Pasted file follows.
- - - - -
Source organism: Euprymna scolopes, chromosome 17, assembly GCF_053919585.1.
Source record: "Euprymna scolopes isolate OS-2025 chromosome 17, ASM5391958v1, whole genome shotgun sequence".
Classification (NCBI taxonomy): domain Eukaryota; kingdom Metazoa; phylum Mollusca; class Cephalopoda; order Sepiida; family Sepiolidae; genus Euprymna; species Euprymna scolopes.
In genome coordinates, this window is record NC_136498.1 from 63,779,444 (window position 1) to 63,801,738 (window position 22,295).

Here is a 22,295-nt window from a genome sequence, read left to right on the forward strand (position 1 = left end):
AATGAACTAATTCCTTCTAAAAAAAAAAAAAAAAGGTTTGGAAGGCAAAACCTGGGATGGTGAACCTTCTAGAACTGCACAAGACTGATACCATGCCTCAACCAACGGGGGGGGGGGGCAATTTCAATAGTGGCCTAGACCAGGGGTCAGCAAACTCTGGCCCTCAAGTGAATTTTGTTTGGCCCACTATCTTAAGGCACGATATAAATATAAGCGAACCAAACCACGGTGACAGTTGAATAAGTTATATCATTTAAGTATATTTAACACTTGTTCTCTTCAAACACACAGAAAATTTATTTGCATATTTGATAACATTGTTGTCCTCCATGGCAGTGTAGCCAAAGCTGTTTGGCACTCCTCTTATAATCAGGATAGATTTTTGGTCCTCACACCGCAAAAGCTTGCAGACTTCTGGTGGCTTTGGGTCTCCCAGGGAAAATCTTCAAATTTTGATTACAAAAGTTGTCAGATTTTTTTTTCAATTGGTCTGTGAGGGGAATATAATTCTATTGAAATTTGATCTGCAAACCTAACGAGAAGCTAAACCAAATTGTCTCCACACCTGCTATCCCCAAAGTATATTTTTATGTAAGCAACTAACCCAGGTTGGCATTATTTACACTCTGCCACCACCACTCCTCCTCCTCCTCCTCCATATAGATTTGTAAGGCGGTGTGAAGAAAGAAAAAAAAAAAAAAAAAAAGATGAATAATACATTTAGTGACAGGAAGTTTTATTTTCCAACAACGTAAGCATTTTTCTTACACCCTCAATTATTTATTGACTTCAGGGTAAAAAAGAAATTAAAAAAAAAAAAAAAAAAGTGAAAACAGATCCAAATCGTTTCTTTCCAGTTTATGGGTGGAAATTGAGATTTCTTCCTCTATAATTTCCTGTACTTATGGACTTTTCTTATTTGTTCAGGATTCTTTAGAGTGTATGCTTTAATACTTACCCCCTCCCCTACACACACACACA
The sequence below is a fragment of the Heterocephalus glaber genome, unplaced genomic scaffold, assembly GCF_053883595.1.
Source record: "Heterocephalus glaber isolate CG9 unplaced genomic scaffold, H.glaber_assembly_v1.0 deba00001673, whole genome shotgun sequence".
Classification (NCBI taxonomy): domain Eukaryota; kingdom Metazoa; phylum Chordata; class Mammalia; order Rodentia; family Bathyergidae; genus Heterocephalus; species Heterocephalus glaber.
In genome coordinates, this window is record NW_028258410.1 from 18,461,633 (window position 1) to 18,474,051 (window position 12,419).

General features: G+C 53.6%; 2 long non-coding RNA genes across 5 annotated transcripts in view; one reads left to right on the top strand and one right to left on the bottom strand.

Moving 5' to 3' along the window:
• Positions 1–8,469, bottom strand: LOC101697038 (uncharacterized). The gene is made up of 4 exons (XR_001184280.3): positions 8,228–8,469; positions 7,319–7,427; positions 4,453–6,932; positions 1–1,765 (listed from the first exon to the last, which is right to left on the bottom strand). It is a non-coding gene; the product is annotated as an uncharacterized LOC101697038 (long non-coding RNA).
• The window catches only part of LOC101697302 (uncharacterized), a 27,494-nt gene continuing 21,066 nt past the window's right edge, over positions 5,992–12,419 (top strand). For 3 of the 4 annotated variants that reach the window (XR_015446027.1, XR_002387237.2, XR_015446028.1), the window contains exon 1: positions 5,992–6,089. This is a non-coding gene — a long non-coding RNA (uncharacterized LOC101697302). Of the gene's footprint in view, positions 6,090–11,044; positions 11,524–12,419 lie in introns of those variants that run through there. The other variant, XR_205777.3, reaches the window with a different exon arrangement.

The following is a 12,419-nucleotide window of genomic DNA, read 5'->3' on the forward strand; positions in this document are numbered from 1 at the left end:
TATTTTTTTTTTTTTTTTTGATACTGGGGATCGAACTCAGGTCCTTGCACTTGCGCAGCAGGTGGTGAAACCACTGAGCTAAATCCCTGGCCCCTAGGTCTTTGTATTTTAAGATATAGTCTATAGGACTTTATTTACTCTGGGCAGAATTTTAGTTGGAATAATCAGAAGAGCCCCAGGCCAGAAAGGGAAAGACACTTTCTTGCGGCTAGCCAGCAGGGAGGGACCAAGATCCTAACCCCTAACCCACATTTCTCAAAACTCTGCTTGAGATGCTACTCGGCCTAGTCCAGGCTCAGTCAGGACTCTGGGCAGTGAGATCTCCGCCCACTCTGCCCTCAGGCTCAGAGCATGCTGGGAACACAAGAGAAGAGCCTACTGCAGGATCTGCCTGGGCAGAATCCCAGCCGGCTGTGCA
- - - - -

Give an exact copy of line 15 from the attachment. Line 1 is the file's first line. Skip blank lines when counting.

The following is a 12,419-nucleotide window of genomic DNA, read 5'->3' on the forward strand; positions in this document are numbered from 1 at the left end: